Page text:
What is Ferritin?

Ferritin is a protein that stores iron.  As the main way your body stores iron, it is a surrogate marker for iron stored in the body’s organs, as well as an inflammatory disease marker.

7-8 % of women and 1-3% of men in the West have anemia, whilst 25% have low iron.  Pregnant women and those with heavy periods or injuries can lose 30-50 mg of iron per day, which quickly depletes iron stores if they are not replenished. Long-distance runners have an increased risk of low ferritin. 

Why test ferritin?

Unless this is ordered as a retest or for a specific reason, we recommend ordering this as part of a health test.

Health Check
Discover your risk factors for lifestyle diseases in time to do something about them. 

Including unexplained fatigue, dizziness, chronic headaches, and unexplained weakness.

Monitor changes to your blood values as you make lifestyle changes, supplement or undergo treatments.

Health History
A personal or Family history of anemia or excess iron

Heavy Periods
Women who have heavy periods are more likely to suffer from low iron levels.

What causes low ferritin?

Iron deficiency anemia is the main cause of low ferritin. Ferritin tests are evaluated in the light of other iron tests.

What causes high ferritin?

Inflammatory processes, excess iron consumption, and iron overload can all cause high ferritin.

More information

Iron deficiency (anemia) and excess (hemochromatosis) are both very common and underdiagnosed disorders that can cause serious health problems if not detected early enough.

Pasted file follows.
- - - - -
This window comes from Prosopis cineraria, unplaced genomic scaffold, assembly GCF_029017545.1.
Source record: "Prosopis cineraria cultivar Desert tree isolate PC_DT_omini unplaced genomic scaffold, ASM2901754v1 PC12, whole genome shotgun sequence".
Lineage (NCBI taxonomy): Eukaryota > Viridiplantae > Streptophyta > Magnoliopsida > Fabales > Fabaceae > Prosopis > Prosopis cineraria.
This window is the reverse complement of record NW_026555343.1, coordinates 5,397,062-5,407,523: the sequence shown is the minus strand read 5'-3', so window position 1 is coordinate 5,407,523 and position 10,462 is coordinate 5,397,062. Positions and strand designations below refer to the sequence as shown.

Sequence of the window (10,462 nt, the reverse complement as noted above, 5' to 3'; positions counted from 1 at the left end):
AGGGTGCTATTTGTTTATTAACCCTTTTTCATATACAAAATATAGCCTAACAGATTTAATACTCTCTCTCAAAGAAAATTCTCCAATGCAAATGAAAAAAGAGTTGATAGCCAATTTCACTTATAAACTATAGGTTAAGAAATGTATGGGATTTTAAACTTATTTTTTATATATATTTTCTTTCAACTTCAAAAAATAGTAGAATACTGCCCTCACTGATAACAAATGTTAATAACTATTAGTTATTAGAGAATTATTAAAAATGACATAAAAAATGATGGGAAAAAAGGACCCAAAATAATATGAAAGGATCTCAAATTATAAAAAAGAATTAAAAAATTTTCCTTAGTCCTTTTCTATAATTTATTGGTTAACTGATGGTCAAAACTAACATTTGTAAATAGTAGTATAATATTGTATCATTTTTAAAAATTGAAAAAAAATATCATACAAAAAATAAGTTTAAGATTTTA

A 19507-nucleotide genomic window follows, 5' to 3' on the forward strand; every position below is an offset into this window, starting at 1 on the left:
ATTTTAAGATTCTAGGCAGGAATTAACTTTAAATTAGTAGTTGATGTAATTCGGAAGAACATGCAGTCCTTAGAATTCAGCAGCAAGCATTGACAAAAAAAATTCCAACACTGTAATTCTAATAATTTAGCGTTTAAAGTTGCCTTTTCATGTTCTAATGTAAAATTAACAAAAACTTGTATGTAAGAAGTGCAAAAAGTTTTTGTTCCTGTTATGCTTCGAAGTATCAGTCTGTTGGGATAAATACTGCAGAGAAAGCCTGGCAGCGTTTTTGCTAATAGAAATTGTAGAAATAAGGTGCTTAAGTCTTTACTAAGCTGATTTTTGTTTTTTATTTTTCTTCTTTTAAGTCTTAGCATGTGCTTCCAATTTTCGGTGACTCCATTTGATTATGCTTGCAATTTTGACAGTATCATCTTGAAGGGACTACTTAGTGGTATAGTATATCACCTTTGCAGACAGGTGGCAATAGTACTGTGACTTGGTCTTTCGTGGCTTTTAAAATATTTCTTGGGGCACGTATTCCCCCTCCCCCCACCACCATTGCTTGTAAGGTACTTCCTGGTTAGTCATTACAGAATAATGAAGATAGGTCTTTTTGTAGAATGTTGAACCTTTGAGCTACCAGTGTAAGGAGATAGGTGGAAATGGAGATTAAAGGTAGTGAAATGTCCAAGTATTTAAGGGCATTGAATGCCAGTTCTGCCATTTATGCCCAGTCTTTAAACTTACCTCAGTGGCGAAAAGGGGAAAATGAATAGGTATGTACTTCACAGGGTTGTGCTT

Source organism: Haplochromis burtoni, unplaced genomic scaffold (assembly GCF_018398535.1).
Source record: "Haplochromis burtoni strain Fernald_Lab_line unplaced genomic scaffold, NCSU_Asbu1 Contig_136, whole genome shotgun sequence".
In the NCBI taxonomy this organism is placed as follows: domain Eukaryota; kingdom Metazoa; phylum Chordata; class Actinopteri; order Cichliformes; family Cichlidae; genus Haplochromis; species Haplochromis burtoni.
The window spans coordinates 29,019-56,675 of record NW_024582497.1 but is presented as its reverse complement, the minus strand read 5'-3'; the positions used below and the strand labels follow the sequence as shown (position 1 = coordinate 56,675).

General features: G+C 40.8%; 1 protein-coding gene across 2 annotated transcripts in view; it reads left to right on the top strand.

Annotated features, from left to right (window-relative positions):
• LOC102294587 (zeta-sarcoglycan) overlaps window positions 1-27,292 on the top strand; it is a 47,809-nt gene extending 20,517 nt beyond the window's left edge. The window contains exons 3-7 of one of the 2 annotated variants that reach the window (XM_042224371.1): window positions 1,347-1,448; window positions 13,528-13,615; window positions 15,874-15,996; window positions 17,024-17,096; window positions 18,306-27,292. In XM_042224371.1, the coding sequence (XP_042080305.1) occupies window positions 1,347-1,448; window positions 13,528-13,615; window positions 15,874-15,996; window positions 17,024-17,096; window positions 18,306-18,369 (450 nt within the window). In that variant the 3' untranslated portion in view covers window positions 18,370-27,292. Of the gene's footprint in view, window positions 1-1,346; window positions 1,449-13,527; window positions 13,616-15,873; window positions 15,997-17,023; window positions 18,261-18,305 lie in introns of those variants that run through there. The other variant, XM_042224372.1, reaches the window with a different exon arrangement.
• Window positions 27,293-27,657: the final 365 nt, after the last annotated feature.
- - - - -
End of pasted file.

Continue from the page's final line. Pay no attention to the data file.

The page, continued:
The ferritin test is ordered to assess a person's iron stores in the body.  The test is usually ordered along with serum iron and transferrin or TIBC to detect the presence and severity of iron deficiency or excess iron.

Ferritin levels can be elevated in people with inflammation, liver disease, chronic infection, autoimmune disorders, and some types of cancer. Ferritin should not be analysed when you have an infection or acute inflammation, and other factors should be taken into account when analysing the results.

Values that are slightly outside the reference range can be normal. Reference ranges are not perfect and approximately 5% of healthy individuals may have results outside the reference range.


The day before the test
If you take iron supplements, avoid them for 24 hours before doing this test.

One the day of the test
Are you sick? If so, it may be a good idea to postpone this test. Remember to take I.D. with you when going to take a test.  Take this test before 10am, as iron levels vary throughout the day. If you are a menstruating woman, make a note of the day of your cycle on the day of the test.  This may be helpful later.



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